Guerilla Games, known for their Killzone franchise has broken from their mold and ventured into uncharted territory with Horizon: Zero Dawn. Not only with the genre going from a first-person shooter to a third-person action RPG set in an open world but also the story they have tackled with the protagonist Aloy. While in the past their stories haven’t been anything to hand out awards for, the amount of passion & creativity that is present in Horizon speaks well for their future.
The story of Horizon consists of Aloy, a curious individual who knows the harsh reality of loneliness, growing up in a world overrun by machines and any hint of humanity has been lost to time and nature. Evidence of our own life are present in eroded sidewalks overgrown with weeds, or buildings crumpled and forgotten. hidden by time itself. Even though being brought up by Rost, her mentor/protector, Aloy never knew her origins, which causes her to seek out anything that might give her answers, not only the ones she wants to know but ultimately the ones she fears as well. And while, for the most part, I too felt compelled to continue her discoveries, this wasn’t as often as I had hoped, and I was forced to change my gameplay style to better assist in storytelling. At numerous times during my playthrough, I was wandering around the world, not really knowing where I was, what I was supposed to do, and more importantly, why I was doing it. This could have been a great opportunity for a recap of what I have done in the game, akin to the loading screens for The Witcher 3: Wild Hunt, and shown progress or my objective through the Focus. For quite a while I was on the brink of war with the machines yet felt no real urgency behind it or the consequences of not acting with haste.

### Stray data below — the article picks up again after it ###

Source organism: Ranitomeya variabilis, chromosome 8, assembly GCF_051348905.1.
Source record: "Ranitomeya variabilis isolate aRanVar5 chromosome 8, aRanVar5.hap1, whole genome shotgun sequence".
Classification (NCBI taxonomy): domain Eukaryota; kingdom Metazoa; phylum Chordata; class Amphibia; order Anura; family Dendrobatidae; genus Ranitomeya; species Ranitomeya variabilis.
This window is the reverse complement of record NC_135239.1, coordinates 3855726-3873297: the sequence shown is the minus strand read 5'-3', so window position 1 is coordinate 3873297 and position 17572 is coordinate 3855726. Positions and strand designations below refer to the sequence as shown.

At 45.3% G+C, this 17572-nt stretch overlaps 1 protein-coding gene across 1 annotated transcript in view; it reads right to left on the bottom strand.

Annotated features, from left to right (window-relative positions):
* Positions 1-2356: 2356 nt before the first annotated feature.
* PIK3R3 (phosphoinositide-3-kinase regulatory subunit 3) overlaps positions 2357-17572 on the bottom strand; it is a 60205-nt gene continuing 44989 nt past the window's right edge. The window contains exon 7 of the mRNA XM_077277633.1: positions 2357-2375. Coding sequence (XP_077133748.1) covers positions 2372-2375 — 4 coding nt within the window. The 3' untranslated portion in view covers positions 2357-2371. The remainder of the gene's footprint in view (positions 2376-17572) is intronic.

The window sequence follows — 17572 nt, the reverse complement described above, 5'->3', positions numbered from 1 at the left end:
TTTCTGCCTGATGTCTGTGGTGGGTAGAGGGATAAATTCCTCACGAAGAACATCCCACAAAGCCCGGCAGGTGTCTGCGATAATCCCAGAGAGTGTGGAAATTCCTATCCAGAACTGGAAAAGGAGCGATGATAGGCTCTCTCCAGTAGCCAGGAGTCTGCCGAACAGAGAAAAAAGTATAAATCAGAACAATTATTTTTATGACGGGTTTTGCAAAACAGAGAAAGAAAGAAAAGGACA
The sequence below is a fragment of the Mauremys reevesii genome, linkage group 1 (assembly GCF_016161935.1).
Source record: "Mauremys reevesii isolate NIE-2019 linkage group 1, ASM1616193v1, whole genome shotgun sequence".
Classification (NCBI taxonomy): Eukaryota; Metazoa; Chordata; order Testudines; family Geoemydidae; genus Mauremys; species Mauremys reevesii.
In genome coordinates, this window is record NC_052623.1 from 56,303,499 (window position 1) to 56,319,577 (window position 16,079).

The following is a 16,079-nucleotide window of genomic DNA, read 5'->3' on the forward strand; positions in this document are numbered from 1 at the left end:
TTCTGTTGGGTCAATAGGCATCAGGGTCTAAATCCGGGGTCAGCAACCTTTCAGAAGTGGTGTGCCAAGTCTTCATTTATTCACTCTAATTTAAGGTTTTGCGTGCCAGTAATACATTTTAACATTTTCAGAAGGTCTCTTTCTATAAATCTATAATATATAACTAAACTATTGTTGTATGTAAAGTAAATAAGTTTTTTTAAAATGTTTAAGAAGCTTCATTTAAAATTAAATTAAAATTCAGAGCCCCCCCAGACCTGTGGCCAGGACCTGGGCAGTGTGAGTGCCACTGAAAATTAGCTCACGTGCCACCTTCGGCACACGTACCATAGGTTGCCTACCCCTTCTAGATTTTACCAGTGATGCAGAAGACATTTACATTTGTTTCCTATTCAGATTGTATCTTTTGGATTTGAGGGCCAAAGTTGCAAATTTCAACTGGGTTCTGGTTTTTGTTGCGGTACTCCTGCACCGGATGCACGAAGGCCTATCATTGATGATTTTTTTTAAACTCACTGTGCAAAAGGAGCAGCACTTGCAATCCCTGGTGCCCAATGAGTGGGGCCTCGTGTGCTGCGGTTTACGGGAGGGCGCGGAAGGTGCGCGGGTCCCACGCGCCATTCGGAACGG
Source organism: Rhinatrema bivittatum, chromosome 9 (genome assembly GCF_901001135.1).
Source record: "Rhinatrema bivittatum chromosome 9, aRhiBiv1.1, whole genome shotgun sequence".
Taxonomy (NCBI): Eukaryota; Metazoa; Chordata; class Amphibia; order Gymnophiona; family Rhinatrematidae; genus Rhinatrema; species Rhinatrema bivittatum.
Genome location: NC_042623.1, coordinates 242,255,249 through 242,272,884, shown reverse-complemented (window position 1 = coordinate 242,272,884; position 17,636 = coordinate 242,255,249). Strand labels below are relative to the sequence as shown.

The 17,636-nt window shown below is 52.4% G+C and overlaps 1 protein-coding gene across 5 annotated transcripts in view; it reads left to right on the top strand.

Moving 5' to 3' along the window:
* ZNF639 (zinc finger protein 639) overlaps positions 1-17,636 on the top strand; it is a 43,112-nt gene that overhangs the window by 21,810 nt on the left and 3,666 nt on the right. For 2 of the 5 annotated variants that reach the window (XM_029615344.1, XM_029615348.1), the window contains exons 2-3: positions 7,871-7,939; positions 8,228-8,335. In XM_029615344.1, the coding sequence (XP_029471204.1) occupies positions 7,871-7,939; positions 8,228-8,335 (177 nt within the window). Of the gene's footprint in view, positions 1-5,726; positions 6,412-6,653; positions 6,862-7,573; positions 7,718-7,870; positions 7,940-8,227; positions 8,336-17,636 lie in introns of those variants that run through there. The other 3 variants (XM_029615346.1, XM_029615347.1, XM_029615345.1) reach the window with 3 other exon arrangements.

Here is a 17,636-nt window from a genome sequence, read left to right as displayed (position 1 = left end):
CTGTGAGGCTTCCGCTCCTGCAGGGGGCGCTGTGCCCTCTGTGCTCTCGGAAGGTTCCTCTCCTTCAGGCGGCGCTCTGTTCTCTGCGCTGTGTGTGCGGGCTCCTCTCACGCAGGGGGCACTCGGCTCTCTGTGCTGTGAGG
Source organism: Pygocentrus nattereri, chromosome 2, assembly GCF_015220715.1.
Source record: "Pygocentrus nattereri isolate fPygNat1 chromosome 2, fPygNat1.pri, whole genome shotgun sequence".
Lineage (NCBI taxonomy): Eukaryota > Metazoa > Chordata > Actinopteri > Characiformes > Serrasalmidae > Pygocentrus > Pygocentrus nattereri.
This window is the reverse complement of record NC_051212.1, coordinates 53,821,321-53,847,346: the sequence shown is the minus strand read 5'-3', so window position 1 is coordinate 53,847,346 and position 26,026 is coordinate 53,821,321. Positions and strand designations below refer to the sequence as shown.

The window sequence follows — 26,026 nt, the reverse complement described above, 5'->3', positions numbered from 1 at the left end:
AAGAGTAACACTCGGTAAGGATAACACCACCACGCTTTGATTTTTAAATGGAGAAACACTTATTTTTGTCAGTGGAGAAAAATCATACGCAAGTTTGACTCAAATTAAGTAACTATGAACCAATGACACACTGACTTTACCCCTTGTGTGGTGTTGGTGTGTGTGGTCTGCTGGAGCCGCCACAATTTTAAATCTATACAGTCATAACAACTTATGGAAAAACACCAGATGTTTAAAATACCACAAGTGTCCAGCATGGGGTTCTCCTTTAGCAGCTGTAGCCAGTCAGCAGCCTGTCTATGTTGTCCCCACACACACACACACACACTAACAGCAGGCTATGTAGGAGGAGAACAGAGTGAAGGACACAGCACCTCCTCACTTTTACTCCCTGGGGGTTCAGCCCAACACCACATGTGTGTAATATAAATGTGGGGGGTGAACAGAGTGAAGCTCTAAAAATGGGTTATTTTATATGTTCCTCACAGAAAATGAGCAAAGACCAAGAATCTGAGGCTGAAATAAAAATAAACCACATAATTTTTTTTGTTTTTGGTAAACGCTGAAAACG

And this isn’t an issue that only Horizon: Zero dawn is facing, but an issue that most open world games deal with. How can we convince the audience that there is a sense of urgency when the game will only progress when the player chooses so? Luckily the side quests and other activities that await you are oriented in a way that makes sense to not only the audience but also to Aloy as a character. The Hunting Grounds or training are designed in a way that is not only fun to do, it’s rewarding when you put in the time necessary to master the skill. While there definitely is abundance of fetch quests, Horizon tends to blend most of them into the story or at least a side plot when it can. Instead of just gathering materials for the sake of a quick EXP reward and some metal shards, the games currency, you are helping gather hide or fat for potions or tunics which feels more natural.
There were moments during the main story which conflicted with me from one perspective or another. When Aloy spoke to the tribes once they witnessed what her purpose was, she pushed them away, shunning them for those very same actions she just committed. While ultimately looking only to help her world and the those who inhabit it, Aloy felt distant from those she looked to helped, only bringing her true self forward on a few occasions. This is more of a pacing issue over anything and will improve as Guerilla’s experience does as well.